Rizana Nafeek, a 19-year housemaid from Sri Lanka, is on death row because the baby in her care died while she was bottle-feeding him. If her appeal is turned down, she will be taken to a public square to be publicly beheaded.
The Sri Lankan government says it is working for a reprieve, and has until Monday to file the plea. A last-minute pardon by the infant's parents could also spare her. But if her execution goes ahead, it will be the latest in a surge of beheadings that could surpass the kingdom's record of 191 in 2005.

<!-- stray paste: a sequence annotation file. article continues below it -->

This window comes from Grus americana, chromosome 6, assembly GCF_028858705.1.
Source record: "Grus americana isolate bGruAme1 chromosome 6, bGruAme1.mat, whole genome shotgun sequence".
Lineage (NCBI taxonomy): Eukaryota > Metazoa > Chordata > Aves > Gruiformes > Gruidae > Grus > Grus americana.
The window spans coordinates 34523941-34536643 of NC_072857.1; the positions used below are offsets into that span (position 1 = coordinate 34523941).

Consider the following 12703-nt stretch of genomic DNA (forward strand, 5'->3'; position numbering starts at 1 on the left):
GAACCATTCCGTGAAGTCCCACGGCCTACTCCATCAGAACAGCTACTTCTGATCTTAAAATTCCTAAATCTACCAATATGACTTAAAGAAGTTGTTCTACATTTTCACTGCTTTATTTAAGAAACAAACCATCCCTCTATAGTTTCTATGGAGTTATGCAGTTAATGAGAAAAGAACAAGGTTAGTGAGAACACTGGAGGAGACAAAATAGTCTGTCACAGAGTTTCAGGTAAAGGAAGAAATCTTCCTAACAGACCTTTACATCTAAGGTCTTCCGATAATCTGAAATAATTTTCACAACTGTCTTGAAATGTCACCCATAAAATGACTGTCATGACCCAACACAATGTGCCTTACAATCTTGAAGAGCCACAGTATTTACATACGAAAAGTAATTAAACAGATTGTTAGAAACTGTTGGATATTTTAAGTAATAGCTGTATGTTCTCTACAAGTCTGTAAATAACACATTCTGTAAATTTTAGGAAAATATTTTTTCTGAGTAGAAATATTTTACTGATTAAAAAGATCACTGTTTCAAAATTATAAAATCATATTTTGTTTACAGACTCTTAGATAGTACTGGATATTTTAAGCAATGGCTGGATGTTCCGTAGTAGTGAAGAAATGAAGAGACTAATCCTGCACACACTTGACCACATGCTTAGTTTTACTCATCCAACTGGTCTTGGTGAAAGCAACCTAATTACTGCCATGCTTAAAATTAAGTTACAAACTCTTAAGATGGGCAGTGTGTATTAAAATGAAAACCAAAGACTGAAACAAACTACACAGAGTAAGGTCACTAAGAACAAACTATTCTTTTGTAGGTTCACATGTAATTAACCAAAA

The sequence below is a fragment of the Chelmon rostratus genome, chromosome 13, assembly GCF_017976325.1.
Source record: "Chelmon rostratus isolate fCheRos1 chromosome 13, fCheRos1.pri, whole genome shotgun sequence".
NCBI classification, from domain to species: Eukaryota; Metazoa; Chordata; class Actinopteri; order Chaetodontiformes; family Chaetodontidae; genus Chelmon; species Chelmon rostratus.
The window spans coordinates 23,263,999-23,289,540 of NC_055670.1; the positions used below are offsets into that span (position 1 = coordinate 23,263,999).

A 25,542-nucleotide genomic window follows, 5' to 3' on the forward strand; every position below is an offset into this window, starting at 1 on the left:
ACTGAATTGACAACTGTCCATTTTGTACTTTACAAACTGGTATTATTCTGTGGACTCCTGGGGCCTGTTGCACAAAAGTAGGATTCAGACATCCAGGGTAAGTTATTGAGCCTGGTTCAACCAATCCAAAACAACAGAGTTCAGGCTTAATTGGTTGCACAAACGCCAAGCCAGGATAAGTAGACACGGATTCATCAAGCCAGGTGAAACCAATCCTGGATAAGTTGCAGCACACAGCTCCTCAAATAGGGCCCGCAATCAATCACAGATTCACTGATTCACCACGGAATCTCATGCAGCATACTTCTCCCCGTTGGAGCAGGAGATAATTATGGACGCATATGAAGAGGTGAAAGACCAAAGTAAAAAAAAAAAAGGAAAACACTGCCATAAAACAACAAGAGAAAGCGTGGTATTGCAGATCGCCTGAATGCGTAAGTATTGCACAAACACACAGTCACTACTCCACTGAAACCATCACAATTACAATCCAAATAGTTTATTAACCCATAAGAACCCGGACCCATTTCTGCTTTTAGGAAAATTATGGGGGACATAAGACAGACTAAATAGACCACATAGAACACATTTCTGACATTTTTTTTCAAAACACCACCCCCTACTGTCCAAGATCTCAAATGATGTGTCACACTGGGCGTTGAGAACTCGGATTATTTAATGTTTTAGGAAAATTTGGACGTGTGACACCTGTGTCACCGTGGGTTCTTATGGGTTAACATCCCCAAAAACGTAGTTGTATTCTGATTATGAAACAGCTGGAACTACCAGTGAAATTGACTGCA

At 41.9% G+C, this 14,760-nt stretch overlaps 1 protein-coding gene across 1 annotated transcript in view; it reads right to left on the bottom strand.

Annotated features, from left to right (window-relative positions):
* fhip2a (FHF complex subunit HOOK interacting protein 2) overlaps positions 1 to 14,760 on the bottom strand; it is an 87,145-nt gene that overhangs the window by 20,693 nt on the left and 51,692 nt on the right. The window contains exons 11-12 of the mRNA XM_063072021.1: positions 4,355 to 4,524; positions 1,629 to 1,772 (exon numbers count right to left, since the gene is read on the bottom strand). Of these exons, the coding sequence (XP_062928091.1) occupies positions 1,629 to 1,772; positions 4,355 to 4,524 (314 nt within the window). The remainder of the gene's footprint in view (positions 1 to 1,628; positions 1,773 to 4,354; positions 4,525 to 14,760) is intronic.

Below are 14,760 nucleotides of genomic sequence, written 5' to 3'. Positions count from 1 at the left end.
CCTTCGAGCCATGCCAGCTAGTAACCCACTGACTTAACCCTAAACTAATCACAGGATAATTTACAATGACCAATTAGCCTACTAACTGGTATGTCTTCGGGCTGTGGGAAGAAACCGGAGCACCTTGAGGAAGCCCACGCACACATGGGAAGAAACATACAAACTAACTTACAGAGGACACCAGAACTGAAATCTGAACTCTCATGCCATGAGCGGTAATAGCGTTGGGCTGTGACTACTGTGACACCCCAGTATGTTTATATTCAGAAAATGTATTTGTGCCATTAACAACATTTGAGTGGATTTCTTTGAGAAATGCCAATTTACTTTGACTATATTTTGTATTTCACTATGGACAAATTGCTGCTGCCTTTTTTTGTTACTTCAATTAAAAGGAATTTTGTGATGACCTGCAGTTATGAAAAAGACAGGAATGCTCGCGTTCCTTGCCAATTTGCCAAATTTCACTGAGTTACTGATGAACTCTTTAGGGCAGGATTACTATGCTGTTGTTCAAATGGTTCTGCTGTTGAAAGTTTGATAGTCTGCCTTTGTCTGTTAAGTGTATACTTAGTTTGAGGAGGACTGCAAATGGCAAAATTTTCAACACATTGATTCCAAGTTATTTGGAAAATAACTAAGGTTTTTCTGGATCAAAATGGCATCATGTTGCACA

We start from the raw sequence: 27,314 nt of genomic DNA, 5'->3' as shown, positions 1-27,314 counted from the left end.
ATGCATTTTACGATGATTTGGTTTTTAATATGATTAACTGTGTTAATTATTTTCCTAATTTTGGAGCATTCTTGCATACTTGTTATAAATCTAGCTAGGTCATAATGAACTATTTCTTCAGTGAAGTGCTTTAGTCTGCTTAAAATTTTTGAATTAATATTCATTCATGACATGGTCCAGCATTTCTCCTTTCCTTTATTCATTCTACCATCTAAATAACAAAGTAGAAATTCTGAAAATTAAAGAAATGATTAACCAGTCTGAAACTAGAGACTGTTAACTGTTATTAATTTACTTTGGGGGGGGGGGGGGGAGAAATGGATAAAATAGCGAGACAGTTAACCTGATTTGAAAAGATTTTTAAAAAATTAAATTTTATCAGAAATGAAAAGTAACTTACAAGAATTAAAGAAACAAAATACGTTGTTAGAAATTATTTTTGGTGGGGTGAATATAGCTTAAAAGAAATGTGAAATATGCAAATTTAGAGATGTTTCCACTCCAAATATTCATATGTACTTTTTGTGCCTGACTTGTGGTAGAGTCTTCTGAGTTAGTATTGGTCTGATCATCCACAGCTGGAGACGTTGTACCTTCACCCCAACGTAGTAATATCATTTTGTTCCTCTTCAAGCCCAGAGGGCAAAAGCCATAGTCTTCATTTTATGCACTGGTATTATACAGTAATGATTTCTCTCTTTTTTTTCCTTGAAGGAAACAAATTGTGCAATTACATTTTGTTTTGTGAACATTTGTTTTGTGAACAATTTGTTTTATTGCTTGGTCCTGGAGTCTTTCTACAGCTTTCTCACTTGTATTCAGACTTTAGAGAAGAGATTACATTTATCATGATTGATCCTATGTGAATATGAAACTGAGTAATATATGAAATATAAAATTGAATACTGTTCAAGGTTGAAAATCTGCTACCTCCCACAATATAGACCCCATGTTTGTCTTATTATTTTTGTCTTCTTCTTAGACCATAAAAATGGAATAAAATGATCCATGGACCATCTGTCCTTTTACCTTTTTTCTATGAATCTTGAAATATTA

After dropping to 38 last year, the figure for 2007 is already at least 102, including three women, according to Amnesty International.
Beheading has always been the punishment meted out to murderers, rapists, drug traffickers and armed robbers in Saudi Arabia. Whether what Nafeek did amounts to murder has never been spelled out by courts or other officials, but Saudi authorities, facing sustained criticism from foreign human rights groups, insist they are simply enforcing God's law.
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